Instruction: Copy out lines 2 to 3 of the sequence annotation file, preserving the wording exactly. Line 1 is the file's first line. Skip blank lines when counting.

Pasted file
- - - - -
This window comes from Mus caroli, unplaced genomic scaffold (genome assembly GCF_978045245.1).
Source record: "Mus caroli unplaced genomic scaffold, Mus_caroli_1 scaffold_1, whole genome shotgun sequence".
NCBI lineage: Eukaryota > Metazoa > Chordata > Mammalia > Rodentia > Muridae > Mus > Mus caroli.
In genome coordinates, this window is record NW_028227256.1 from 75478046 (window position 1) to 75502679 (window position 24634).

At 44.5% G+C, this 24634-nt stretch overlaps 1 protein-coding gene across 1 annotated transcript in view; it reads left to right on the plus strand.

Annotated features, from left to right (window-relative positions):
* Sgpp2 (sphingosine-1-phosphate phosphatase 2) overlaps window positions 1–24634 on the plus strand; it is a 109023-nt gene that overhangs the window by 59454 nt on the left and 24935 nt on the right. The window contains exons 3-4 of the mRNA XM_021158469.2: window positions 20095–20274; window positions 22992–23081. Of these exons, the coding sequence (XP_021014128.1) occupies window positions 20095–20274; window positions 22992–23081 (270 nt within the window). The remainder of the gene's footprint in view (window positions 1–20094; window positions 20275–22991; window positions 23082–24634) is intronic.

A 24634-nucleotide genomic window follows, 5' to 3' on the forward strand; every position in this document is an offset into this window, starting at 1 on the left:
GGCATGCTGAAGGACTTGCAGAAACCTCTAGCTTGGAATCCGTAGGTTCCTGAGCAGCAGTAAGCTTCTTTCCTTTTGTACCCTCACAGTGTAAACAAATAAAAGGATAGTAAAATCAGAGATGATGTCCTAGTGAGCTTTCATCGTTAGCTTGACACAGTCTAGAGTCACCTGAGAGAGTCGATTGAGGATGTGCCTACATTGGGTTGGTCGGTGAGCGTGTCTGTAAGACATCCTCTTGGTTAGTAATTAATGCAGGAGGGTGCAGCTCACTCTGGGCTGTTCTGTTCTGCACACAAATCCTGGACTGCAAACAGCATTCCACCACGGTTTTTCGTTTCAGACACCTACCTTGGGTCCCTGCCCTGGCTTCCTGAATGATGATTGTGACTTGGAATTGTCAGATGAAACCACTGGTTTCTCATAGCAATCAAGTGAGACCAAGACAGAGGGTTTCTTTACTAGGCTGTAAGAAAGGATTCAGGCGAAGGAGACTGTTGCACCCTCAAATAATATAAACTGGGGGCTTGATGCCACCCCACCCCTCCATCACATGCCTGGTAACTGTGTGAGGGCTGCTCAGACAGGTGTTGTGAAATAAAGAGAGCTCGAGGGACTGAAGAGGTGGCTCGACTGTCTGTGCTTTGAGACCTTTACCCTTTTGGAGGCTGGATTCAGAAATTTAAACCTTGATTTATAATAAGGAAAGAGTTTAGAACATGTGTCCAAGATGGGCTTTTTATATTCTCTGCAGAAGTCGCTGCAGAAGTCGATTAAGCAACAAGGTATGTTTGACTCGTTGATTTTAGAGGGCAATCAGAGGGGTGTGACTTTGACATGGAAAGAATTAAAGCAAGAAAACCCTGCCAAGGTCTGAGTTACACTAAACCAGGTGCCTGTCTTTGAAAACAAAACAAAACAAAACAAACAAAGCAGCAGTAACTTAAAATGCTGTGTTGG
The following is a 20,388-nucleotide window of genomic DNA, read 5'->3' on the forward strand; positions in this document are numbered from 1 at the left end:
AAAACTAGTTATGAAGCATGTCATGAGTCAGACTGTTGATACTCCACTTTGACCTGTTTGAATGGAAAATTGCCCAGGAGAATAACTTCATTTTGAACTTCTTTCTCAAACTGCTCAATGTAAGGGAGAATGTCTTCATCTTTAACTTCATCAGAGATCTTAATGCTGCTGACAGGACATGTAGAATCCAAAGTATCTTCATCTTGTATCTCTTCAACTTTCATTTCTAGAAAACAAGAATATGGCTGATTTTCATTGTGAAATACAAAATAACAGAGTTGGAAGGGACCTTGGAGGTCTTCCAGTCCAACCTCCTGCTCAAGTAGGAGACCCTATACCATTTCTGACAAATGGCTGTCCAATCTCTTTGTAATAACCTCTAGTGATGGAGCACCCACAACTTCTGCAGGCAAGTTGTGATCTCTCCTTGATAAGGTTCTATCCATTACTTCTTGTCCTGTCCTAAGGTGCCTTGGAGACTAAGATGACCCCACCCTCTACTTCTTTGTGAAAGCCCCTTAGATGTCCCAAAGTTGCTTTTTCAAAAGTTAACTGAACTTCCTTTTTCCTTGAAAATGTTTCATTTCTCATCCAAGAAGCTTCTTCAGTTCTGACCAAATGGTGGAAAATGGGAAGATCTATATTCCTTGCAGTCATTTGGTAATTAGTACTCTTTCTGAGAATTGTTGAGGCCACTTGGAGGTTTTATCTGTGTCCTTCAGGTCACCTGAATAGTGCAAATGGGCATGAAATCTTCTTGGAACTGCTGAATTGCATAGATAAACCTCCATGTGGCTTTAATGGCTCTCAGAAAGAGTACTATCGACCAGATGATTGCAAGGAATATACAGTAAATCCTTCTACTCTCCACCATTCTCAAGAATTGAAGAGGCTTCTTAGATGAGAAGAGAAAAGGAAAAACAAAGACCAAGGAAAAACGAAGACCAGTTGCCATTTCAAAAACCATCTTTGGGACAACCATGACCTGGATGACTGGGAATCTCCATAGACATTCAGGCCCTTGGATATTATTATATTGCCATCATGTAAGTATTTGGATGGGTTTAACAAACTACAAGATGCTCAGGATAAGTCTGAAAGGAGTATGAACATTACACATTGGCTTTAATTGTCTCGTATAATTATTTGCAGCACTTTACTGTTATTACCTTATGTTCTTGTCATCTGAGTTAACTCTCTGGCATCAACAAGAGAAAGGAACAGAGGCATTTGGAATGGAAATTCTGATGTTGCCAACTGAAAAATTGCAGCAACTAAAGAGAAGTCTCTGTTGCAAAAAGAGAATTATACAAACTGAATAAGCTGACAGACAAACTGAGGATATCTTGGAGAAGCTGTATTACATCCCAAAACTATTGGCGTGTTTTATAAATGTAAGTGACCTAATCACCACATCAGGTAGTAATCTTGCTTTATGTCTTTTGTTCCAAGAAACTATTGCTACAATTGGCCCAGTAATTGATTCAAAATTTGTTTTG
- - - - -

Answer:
Source record: "Mus caroli unplaced genomic scaffold, Mus_caroli_1 scaffold_1, whole genome shotgun sequence".
NCBI lineage: Eukaryota > Metazoa > Chordata > Mammalia > Rodentia > Muridae > Mus > Mus caroli.